9. Countering Transnational Organized Wildlife Crime: Regional and Sub-Regional Initiatives, Global Responses and the Need for More Effective Coordination
Edward Van Asch

10. Can Supervision and Enforcement Networks Make Self-Regulation Work?
Martin De Bree, Han De Haas and Paul Meerman

Part III THEMATIC NETWORKS
11. The Lusaka Agreement Task Force as a Mechanism for Enforcement Against Wildlife Crime
Emmanuel B. Kasimbazi

12. Huntington Geographic Enforcement/Compliance Initiative: A Case Study in Multi-Organisation Networking and Collaboration
Eugène Lubieniecki

13. The European Union Forum of Judges for the Environment
Luc Lavrysen

14. The Seaport Environmental Security Network: Facilitating International Enforcement Collaboration to Prevent Illegal Hazardous Waste Shipments Through Ports
Danielle F. Grabiel, Robert George Heiss, Meradith Koparova, Deborah Kopsick and Henk Ruessink

PART IV HORIZONTAL NETWORKS
15. North American Working Group on Environmental Enforcement and Compliance Cooperation: Moving from Capacity Building to Operational Activities
Deborah Kopsick and Susan Elizabeth Bromm

16. Informal Environmental Networking: The EPA Network Example
William Fawcett

17. Developing and Sustaining Environmental Compliance and Enforcement Networks: Lessons Learned from the International Network on Environmental Compliance and Enforcement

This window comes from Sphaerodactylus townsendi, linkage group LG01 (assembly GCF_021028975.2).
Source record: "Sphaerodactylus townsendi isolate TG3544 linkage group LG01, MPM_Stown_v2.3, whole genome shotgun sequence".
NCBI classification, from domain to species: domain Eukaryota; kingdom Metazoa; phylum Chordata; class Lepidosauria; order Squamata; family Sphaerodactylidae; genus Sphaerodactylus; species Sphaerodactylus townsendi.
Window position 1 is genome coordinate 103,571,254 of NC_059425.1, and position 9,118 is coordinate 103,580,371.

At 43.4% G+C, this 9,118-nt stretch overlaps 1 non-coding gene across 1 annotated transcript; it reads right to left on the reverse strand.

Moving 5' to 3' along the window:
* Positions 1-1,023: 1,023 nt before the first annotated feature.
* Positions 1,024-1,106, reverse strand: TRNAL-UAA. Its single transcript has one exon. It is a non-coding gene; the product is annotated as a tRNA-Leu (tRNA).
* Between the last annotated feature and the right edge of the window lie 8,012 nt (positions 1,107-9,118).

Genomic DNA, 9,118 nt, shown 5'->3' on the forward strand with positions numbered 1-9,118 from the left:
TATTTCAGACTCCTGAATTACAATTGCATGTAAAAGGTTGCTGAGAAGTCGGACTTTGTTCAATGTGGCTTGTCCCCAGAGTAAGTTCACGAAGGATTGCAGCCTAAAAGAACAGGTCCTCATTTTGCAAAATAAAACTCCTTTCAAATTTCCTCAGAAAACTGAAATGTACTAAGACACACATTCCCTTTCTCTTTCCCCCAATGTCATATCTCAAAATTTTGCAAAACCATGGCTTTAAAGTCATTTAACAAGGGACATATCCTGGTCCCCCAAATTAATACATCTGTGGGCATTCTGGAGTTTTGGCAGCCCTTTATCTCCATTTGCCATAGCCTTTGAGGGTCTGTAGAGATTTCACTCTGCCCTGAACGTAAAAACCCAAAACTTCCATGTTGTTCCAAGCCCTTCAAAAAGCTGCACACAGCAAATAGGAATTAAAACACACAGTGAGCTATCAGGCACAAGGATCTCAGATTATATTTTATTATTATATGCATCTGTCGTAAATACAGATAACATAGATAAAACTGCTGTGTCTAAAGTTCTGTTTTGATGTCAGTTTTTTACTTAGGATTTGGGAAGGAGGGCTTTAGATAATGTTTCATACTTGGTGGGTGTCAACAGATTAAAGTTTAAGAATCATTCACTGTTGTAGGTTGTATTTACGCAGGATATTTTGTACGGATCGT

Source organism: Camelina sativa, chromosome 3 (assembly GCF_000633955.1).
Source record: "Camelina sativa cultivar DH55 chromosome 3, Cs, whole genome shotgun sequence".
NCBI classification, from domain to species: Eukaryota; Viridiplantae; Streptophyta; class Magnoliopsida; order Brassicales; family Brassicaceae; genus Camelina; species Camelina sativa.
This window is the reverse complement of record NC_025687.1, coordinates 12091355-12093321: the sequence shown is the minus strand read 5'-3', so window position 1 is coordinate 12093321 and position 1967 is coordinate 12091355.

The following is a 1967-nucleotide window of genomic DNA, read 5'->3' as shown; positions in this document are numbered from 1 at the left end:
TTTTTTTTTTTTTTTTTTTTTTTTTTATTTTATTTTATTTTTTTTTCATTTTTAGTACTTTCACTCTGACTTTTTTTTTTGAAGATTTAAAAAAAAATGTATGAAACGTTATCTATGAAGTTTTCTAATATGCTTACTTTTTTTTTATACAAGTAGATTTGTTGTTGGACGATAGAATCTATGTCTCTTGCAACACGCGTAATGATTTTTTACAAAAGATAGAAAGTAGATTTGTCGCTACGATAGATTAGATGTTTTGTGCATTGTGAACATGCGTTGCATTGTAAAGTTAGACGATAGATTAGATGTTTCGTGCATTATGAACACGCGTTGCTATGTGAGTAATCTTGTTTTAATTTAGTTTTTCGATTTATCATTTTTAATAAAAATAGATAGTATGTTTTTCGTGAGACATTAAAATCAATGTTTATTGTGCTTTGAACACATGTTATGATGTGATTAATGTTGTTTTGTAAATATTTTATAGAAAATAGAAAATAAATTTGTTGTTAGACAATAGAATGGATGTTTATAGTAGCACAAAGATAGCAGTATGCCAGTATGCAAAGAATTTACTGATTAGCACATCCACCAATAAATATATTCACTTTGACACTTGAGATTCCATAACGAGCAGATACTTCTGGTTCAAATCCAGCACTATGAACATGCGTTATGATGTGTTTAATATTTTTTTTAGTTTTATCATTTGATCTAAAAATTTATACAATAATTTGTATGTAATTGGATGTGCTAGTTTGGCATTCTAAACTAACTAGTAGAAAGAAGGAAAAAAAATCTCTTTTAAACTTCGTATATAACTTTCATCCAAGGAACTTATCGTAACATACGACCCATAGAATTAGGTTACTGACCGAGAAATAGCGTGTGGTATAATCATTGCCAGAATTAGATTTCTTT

Jo Gerardu, Meredith Koparova, Kenneth Markowitz, Durwood Zaelke and Gunnar Baldwin, Jr

18. Environmental Inspections and Environmental Compliance Assurance Networks in the Context of European Union Environment Policy
Miroslav Angelov and Liam Cashman

19. Success and Failure Factors in Developing Effective Environmental Enforcement Networks: The Case of the East African Network for Environmental Compliance and Enforcement
Gerphas Opondo

PART V VERTICAL NETWORKS
20. Regional Environmental Enforcement Networks in the United States
LeRoy Paddock

21. Ghana’s Efforts at Environmental Enforcement Networks; Legal and Institutional Structures
Bernadette Araba Adjei and Larsey Mensah

22. Effective Networking, Formal versus Substantial Compliance, Conflicting Powers: Strength and Weakness of Environmental Criminal Provisions Enforcement Networks In Italy
Grazia Maria Vagliasindi

23. Domestic Environmental Enforcement Networks: The Practice of China
Xinyuan Lu, Hu Qin and Jun Yang

24. Environmental Enforcement Networking Efforts in Chile: Lessons Learnt and Challenges Ahead
Juan Carlos Monckeberg, Kay Bergamini and Cristian Pérez

25. Enforcement of Environmental Legislation by the Belgian Police
Frans Geysels

26. The Flemish High Council of Environmental Enforcement: The Role of an Environmental Enforcement Network in a New Coordinated Environmental Enforcement Landscape Within the Flemish Region, 2009-2014.
Michael Faure and An Stas

Concluding And Comparative Remarks
Michael Faure, An Stas and Peter De Smedt

Index